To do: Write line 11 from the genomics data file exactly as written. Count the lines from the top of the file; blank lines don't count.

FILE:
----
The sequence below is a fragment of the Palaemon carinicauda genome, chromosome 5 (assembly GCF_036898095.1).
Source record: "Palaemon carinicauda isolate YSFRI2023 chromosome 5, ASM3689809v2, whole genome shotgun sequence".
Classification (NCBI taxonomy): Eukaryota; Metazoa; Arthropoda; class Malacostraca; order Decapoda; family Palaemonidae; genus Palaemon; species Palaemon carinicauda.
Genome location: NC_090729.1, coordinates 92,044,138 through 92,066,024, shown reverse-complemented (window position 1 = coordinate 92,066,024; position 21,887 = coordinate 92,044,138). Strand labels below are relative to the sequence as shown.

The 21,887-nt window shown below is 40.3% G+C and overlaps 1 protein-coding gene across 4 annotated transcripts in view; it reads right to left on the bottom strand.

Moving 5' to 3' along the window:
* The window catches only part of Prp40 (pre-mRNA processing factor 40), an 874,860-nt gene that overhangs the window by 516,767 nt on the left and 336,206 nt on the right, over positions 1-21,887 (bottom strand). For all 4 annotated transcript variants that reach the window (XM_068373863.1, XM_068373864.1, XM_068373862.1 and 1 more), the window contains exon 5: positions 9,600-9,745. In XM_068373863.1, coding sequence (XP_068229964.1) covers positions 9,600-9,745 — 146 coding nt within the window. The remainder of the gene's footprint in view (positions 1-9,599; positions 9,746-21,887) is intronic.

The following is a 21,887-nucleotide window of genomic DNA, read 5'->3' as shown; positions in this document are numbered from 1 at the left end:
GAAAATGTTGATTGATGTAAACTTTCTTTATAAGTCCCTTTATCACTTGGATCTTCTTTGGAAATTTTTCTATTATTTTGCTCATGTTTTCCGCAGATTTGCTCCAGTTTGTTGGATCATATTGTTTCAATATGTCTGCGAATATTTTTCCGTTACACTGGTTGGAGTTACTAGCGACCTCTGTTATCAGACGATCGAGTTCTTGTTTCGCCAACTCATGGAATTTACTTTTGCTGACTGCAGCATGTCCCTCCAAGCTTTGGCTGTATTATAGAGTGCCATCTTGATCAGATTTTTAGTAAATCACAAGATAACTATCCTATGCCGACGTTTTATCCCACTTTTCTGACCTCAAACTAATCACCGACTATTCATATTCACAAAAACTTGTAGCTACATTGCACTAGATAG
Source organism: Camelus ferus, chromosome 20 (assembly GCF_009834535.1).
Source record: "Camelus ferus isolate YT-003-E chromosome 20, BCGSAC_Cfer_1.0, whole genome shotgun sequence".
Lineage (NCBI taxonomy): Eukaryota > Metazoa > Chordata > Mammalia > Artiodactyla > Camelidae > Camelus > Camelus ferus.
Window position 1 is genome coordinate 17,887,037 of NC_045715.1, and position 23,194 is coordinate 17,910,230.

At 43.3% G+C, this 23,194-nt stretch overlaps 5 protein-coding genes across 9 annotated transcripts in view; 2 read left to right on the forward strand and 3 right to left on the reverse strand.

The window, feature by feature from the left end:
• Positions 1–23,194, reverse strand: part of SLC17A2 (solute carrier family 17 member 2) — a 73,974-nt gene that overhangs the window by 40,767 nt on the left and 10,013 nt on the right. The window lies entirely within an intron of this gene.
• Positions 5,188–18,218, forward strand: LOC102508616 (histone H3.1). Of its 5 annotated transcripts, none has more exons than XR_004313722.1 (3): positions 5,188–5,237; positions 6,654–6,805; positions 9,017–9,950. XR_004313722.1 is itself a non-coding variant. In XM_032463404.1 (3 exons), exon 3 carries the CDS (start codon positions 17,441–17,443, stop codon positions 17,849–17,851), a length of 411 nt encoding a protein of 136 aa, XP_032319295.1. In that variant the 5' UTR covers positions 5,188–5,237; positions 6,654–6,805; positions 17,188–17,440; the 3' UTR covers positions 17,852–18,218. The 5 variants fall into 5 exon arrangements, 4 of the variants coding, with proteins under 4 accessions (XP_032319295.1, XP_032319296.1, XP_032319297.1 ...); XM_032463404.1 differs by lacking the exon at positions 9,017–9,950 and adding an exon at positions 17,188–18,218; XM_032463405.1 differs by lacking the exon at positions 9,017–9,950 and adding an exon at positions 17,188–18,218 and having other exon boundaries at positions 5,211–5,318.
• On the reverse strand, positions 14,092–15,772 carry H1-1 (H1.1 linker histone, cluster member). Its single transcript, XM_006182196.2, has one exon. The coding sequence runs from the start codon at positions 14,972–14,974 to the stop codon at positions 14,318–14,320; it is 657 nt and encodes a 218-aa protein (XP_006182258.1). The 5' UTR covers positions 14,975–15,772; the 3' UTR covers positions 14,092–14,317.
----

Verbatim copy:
Source record: "Camelus ferus isolate YT-003-E chromosome 20, BCGSAC_Cfer_1.0, whole genome shotgun sequence".